Euro Crisis Explained

Euro Crisis ExplainedIf Greece leaves, the threat of contagion among the other southern Euro states could break the 17-nation bloc.

The Eurozone debt crisis is an ongoing phenomenon that has threatened to tear apart the 17-nation currency bloc. Characterised by colossal debt piles, rocketing bond yields, anaemic economic growth, frayed investor confidence, dangerous trade deficits, unsustainable borrowing, nauseous unemployment, political upheaval and civil unrest the sovereign debt crisis has hit Europe like an earthquake, with tremors felt right across the continent.

When the Eurozone was established in 1999 it set out to improve European integration through the use of a stable single currency with low inflation and low interest rates. It aimed to encourage sound public finances, eliminate currency exchange costs, facilitate international trade and increase price transparency. The size and strength of the Euro area endeavoured to protect its members from external economic shocks such as oil price hikes or financial market instability.

Whilst in many ways the Euro project has shown partial signs of success, the use of a one size fits all monetary policy across a continent as varied and diverse as Europe has led to a chain of catastrophic consequences.

To create an optimum currency union, Nobel Prize winner Robert Mundell posited that there are four vital characteristics: Mobility of capital and labour – money and people have to be willing to move from one part of the currency area to another. Flexibility of wages and prices – prices need to be able to move downwards, not just upwards. Similar business cycles – countries should experience expansions and contractions at the same time (symmetry of economic shocks). Fiscal Transfers – central government support to ensure that all regions are experiencing similar performances.

From Mundell’s perspective Europe is a poor example of a currency union as it possesses almost none of these aspects. The contrast between, languages, customs, histories and values is profound and for this reason the 17-nation bloc is held back.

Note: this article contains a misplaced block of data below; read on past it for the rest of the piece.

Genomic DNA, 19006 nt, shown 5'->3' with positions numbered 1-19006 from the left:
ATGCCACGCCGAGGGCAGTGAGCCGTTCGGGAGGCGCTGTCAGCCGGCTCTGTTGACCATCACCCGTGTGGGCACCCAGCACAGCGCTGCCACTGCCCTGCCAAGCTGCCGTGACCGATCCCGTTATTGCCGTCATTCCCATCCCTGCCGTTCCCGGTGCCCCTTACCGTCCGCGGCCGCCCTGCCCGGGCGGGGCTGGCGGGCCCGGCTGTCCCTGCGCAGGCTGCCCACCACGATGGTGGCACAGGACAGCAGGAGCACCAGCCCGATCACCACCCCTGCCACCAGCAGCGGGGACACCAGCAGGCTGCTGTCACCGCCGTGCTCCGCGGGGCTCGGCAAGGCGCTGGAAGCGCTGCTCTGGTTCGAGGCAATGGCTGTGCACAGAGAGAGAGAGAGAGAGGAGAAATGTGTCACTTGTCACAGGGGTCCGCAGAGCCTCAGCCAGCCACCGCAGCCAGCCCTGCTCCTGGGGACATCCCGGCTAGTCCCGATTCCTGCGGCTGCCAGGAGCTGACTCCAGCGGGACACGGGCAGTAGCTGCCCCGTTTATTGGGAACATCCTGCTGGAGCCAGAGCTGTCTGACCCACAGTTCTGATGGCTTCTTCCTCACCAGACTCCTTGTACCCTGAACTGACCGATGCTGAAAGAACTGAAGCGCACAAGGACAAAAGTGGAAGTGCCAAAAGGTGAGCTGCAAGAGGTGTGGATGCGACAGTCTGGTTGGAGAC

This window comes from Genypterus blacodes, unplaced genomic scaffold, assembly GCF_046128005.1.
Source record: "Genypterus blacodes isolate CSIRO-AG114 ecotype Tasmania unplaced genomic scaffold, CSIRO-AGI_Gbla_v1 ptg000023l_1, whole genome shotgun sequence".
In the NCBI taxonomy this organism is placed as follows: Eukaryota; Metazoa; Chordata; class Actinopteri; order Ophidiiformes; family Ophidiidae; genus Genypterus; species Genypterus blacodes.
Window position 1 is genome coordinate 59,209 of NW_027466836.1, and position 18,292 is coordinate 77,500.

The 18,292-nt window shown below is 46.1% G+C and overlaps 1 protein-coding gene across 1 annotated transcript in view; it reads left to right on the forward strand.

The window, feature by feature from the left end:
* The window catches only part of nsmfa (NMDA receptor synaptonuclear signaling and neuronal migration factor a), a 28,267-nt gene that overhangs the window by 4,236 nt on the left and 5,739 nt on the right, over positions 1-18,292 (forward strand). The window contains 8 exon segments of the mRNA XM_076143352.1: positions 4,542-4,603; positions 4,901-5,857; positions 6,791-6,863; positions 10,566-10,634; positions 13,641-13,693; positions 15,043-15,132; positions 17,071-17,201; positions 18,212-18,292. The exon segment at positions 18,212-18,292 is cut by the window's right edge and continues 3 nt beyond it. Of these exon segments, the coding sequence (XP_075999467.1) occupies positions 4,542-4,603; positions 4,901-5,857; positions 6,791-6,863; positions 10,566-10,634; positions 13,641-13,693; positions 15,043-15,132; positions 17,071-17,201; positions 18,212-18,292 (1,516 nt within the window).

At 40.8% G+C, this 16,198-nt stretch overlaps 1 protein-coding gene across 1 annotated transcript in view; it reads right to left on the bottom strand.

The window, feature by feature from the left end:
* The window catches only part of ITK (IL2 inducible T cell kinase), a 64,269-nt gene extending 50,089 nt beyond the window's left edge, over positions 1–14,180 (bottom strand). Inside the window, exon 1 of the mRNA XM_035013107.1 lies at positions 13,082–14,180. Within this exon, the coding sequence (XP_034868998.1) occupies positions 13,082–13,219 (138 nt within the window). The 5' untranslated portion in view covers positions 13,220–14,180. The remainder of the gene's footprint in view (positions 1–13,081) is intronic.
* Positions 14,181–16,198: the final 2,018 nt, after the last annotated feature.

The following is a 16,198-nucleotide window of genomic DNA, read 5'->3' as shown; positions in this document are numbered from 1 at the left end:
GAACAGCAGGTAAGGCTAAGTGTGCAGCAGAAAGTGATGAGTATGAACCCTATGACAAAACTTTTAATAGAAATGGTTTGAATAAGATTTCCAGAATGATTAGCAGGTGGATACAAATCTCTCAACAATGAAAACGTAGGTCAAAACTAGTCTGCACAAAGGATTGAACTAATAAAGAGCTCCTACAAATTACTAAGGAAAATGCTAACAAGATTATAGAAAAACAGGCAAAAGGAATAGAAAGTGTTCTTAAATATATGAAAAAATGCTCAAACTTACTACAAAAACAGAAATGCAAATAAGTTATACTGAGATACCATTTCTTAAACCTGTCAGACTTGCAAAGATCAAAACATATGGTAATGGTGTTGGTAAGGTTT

For example, if an American state goes bust, the labour force can easily move to another state, but if Italy or Spain go bust, there is very little chance that the Italians and Spanish will uproot and move to Slovakia – the language and culture shock is too vast. Similarly, there is no mechanism for a European central government to send fiscal transfers to struggling economies and for this reason competitiveness is lost.

Another factor that has impacted negatively on the Eurozone and caused an uncompetitive market is the one size fits all interest rate. The core member states such as France and Germany have very different growth and inflation rates to those of the periphery Eurozone members such as Greece, Spain, and Portugal.

In the first ten years following the Euro’s inception interest rates were at record lows which encouraged masses of private sector lending in the periphery. The currency bloc boomed with prices and wages significantly increasing in southern Europe as the periphery nation states looked to benefit from rates that were aligned with the core Euro economies. However this inflationary spike was not mirrored in the core countries and this led to hugely uncompetitive pricing in the periphery.

Subsequently the core, and Germany in particular, was able to develop an extremely profitable export industry. During this time Germany managed to export far more than it imported due its competitive edge. As Germany earned itself a formidable trade surplus, the unsustainable lending cycle pushed the periphery nations down into dangerous debt-laden deficits.

Without the possibility of currency devaluation on the foreign exchange market, the periphery Euro members found themselves with insurmountable debt-piles, uncompetitive exports, and liquidity freezes.

This led to heavy recessions and large amounts of government borrowing to try and support the ailing southern Euro economies. However the money rarely reached the real economy and was mostly spent repaying debt in the banking sector to keep the banks afloat.

Eventually debt levels reached the point where exterior help was needed and the International Monetary Fund/European Union were called upon to provide last ditch bailout packages. These aid deals were given in exchange for tough austerity agreements in an attempt to prevent fiscal profligacy reoccurring.

But in reality the crippling cut backs asked of the periphery Euro members have proved unconducive to growth – to the extent that civil unrest has spread like wildfire. Street protests and riots have become commonplace and political leaders have been forced to stand down.

With Greece on the brink of exiting the Eurozone, the project now stands at an important juncture. If Greece leaves, the threat of contagion among the other southern Euro states could break the 17-nation bloc. But if Greece is allowed to stay, then it remains to be seen how they could ever return to growth under the skewed one size fits all monetary policy.

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